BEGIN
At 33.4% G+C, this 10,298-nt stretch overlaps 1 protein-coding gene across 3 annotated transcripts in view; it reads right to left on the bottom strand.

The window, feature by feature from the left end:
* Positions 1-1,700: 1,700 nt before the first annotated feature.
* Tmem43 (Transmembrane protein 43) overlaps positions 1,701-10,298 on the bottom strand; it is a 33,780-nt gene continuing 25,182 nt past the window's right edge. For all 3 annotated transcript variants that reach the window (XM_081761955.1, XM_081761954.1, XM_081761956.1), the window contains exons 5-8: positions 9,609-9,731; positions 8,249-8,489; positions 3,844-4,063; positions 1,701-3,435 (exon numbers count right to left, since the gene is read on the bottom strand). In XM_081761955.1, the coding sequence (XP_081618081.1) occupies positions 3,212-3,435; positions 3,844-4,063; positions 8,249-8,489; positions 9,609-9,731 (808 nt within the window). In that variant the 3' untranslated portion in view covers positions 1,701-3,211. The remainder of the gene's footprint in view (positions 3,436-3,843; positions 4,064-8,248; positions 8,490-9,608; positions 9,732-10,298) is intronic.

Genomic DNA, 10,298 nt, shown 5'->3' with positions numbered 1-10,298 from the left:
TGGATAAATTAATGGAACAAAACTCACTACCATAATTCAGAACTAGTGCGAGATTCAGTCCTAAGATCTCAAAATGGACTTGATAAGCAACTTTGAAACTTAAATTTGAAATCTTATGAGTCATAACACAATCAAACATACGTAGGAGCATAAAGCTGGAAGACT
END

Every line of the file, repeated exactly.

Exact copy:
At 33.4% G+C, this 10,298-nt stretch overlaps 1 protein-coding gene across 3 annotated transcripts in view; it reads right to left on the bottom strand.

The window, feature by feature from the left end:
* Positions 1-1,700: 1,700 nt before the first annotated feature.
* Tmem43 (Transmembrane protein 43) overlaps positions 1,701-10,298 on the bottom strand; it is a 33,780-nt gene continuing 25,182 nt past the window's right edge. For all 3 annotated transcript variants that reach the window (XM_081761955.1, XM_081761954.1, XM_081761956.1), the window contains exons 5-8: positions 9,609-9,731; positions 8,249-8,489; positions 3,844-4,063; positions 1,701-3,435 (exon numbers count right to left, since the gene is read on the bottom strand). In XM_081761955.1, the coding sequence (XP_081618081.1) occupies positions 3,212-3,435; positions 3,844-4,063; positions 8,249-8,489; positions 9,609-9,731 (808 nt within the window). In that variant the 3' untranslated portion in view covers positions 1,701-3,211. The remainder of the gene's footprint in view (positions 3,436-3,843; positions 4,064-8,248; positions 8,490-9,608; positions 9,732-10,298) is intronic.

Genomic DNA, 10,298 nt, shown 5'->3' with positions numbered 1-10,298 from the left:
TGGATAAATTAATGGAACAAAACTCACTACCATAATTCAGAACTAGTGCGAGATTCAGTCCTAAGATCTCAAAATGGACTTGATAAGCAACTTTGAAACTTAAATTTGAAATCTTATGAGTCATAACACAATCAAACATACGTAGGAGCATAAAGCTGGAAGACT